Aa
A
A
A
Close
Gastroenterology Community
31.7k Members
Avatar universal

Elevated lipase and amylase levels

I am a male 47 year old non-smoker, light (1X beer per week) drinker, vegetarian (6+ years) that works out 5-6 times per week.  I would consider myself 100% healthy and this is my first surgery (see below).   I am 5'10 and weigh 190 pounds.  I get an annual physical, probably blood-work every-other year, and don't recall any elevated levels of anything.

Almost a month ago I had an emergency appendectomy.  The surgery was uncomplicated as was the appendix itself.  As part of the blood work at the hospital before discharge they found my amylase level was slightly elevated.   They ordered a 3 week routine follow-up.  I got the results today which showed I had elevated amylase (127) and Lipase (164).  Other than the appendix issue I do not have bowel or digestion issues.  I definitely do not have pain, discomfort or other issues with my abdomen.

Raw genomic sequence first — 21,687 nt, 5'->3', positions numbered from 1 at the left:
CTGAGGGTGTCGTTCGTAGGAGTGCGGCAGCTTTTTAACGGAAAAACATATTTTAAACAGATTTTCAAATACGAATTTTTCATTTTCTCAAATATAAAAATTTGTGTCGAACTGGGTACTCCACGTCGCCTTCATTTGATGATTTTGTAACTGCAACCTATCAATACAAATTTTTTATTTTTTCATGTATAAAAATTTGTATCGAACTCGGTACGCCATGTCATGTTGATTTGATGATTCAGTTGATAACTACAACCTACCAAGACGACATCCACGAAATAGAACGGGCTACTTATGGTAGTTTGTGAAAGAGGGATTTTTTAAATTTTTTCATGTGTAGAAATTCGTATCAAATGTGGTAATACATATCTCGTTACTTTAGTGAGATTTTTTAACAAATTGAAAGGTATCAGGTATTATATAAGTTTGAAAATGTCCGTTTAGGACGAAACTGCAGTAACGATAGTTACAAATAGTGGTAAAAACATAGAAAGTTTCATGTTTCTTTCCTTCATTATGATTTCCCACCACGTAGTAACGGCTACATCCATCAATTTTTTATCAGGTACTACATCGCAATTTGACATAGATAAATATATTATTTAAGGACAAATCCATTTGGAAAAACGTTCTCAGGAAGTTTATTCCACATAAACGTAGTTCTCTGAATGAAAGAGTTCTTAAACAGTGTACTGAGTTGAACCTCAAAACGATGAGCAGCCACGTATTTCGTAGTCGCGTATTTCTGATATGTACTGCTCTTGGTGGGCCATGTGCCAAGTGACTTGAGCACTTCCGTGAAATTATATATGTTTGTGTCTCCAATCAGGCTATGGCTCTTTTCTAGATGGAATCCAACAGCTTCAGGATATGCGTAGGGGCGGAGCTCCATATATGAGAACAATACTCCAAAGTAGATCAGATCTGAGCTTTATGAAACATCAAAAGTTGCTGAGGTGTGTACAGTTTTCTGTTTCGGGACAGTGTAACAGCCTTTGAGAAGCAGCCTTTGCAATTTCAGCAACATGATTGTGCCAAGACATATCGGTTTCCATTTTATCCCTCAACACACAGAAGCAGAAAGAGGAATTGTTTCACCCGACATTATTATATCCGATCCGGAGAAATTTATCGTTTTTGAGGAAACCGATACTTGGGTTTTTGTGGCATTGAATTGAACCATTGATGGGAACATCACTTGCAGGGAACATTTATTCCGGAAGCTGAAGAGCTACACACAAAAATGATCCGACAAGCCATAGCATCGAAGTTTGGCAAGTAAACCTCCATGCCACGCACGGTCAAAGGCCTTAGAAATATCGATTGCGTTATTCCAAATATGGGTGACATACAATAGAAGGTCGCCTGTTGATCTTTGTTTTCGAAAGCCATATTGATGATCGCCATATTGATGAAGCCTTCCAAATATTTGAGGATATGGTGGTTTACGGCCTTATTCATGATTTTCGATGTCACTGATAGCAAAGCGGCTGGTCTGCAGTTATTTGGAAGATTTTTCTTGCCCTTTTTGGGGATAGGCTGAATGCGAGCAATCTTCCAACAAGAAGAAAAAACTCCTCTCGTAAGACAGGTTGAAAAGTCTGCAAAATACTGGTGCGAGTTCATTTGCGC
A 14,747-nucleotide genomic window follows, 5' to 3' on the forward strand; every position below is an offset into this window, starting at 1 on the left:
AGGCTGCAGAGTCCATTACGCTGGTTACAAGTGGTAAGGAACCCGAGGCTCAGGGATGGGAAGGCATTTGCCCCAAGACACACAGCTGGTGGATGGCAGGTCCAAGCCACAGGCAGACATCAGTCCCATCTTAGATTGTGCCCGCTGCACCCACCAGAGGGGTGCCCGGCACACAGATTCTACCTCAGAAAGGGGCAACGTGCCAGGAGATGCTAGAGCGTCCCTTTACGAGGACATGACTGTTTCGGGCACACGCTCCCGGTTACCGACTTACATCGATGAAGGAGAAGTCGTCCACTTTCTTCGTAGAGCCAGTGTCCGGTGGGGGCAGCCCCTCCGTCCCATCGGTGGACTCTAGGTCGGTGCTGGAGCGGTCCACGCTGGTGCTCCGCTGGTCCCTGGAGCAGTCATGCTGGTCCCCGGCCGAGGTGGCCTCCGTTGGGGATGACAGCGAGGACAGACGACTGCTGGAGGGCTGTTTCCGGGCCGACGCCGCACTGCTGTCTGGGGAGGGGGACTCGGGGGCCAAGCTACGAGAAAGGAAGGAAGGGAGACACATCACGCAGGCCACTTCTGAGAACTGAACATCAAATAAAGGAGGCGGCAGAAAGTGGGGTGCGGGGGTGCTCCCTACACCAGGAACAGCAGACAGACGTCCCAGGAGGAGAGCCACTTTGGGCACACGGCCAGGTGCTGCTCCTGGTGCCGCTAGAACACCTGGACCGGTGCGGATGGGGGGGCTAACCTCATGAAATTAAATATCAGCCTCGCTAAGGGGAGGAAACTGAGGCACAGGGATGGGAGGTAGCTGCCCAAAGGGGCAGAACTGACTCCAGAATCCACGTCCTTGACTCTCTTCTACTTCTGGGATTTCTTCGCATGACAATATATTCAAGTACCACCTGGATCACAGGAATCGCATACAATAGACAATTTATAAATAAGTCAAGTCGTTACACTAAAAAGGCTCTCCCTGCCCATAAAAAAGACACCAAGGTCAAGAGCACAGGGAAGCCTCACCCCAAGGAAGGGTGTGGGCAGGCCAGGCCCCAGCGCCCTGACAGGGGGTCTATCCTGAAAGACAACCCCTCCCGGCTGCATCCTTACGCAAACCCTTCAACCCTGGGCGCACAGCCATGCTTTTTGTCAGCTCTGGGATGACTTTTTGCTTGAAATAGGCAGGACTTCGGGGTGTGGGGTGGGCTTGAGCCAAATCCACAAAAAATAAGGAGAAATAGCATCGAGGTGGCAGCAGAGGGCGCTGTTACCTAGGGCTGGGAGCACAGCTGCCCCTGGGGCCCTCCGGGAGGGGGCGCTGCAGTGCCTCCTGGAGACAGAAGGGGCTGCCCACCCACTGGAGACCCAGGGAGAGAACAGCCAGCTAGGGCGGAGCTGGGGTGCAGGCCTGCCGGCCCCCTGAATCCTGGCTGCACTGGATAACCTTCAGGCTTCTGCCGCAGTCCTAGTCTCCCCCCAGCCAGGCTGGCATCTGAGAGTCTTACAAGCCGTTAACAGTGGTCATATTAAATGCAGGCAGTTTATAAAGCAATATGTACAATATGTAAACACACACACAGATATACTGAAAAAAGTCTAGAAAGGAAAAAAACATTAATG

But regardless I'm worried.  Of course my mind blows through other causes and jumps to cancer.  As part of the appendix diagnosis they did a CT scan of my chest and abdomen because I did not have "classic" signs of appendicitis (until the day of surgery where the pain did slide to my lower right side) so they were looking for kidney stones, gall stones, etc..  None were found at least as I was told.  I've heard the pancreas is hard to image but I'm telling myself they would have seen something.  False sense of security?

So I know I'm overreacting to some extent but wondered if anyone has had a similar experience?  I see the GP in the morning.

Thank you!

Walman
0 Responses
Have an Answer?
Didn't find the answer you were looking for?
Ask a question
Popular Resources
Learn which OTC medications can help relieve your digestive troubles.
Is a gluten-free diet right for you?
Discover common causes of and remedies for heartburn.
This common yet mysterious bowel condition plagues millions of Americans
Don't get burned again. Banish nighttime heartburn with these quick tips
Get answers to your top questions about this pervasive digestive problem